Keith Kjarval likes to keep things interesting, which is why when it became obvious he’d have three movies ready to roll before cameras in 2017, no two of them would be the same.
“Because I was doing them back-to-back-to-back, they couldn’t be similar because I was making them in a succession,” Kjarval says with a hearty laugh of a wild year in which he produced a trio of films that couldn’t be more different from each other with the future Sundance darling “What They Had,” the Bella Thorne vehicle “Ride,” and S. Craig Zahler’s epic noir “Dragged Across Concrete” with Mel Gibson and Vince Vaughn as a pair of cops who learn of a bank robbery plot for which they could rob the robbers while on suspension from the force.
Wilder still is revisiting them now as they’re all making their way into the world within a month of each other, with “Ride” and “What They Had” recently arriving in theaters while “Dragged Across Concrete” premiered at the Venice Film Festival en route to raucous screenings at Beyond Fest in Los Angeles and the London Film Festival. Yet Kjarval thrives on mixing things up – he was attracted to producing as a career because of the ability to build the right creative team around a strong story after hearing how Michael Douglas did just that for “One Flew Over the Cuckoo’s Nest” – and it’s been an inherent part of Unified Pictures, the production company he started with Kurt Rauer in 2004. A regular presence on the festival circuit with such films as “The Driftless Area” and “Loitering with Intent,” Kjarval has cultivated strong relationships with filmmakers such as William H. Macy (“Rudderless”) and David M. Rosenthal (“A Single Shot”) that have resulted in eclectic, original films.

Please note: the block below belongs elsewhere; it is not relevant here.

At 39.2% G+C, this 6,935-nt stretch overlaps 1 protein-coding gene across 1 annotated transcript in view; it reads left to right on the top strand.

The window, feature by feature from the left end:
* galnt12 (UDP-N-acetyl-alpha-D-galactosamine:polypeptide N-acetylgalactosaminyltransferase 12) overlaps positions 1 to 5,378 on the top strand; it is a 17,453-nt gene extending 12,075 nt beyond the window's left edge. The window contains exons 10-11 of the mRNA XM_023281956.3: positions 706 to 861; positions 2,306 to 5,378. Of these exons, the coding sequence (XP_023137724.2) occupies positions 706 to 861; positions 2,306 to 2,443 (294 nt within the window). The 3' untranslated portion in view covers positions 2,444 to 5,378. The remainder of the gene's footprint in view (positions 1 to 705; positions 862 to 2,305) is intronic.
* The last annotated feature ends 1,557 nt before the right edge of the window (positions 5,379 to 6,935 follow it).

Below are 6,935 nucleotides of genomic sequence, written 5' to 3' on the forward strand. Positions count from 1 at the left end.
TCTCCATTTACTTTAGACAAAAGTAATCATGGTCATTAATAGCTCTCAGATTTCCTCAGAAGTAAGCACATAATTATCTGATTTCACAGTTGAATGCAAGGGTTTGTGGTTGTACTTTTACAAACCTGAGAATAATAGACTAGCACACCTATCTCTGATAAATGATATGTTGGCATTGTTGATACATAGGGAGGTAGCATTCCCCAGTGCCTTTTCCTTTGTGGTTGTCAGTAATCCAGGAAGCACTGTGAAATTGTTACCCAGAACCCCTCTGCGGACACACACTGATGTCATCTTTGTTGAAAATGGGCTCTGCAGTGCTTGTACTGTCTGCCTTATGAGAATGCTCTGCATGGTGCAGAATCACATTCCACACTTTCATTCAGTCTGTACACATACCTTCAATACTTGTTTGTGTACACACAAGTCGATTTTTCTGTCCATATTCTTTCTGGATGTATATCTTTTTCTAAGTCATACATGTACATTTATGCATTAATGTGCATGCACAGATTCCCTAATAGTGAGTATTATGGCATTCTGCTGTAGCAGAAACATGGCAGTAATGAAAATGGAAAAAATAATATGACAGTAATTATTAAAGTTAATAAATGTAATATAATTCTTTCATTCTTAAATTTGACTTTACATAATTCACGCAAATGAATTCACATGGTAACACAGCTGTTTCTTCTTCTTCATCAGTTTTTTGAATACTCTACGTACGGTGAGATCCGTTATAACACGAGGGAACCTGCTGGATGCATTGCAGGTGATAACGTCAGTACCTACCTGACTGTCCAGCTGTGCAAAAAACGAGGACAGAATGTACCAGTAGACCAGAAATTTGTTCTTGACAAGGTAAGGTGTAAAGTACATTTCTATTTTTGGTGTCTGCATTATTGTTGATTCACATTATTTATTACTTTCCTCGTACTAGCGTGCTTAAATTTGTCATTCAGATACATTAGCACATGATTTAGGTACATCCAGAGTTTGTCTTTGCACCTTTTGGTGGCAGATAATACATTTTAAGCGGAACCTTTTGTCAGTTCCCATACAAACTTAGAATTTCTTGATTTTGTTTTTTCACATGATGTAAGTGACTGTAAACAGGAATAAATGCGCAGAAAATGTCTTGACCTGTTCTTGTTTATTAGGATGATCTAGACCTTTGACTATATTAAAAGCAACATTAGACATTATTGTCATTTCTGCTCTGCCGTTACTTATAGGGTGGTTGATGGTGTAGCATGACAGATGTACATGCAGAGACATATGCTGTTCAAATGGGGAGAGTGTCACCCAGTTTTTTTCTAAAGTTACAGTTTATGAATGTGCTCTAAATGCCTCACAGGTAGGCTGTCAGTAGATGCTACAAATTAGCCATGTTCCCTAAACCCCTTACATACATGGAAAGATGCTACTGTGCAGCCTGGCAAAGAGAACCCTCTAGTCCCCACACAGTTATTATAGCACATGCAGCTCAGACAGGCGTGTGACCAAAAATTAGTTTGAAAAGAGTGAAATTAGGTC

When your first credit is working with David Lynch, anything is possible, but Kjarval has paired a penchant for risks with the wherewithal to provide strong, sturdy casts and top-notch crews for his productions, something particularly evident in “What They Had,” in which writer/director Elizabeth Chomko fiercely grapples with the effects of Alzheimer’s on a family whose matriarch’s memory is slowly ebbing away with an ensemble that includes Blythe Danner, Hilary Swank, Robert Forster, Taissa Farmiga and Michael Shannon. Showing the grit that one would expect of its Chicago setting, the film nonetheless boasts an unusually soft touch and distinctive new voice in Chomko, which surely needed to be protected at all costs as it went through the process of bringing it to the screen. Somehow finding the time to talk in the midst of this very busy fall, Kjarval described how “What They Had” almost went unmade before coming in for the rescue, as well as putting his muscle behind “Dragged Across Concrete” and why each film has built on another with ongoing collaborations.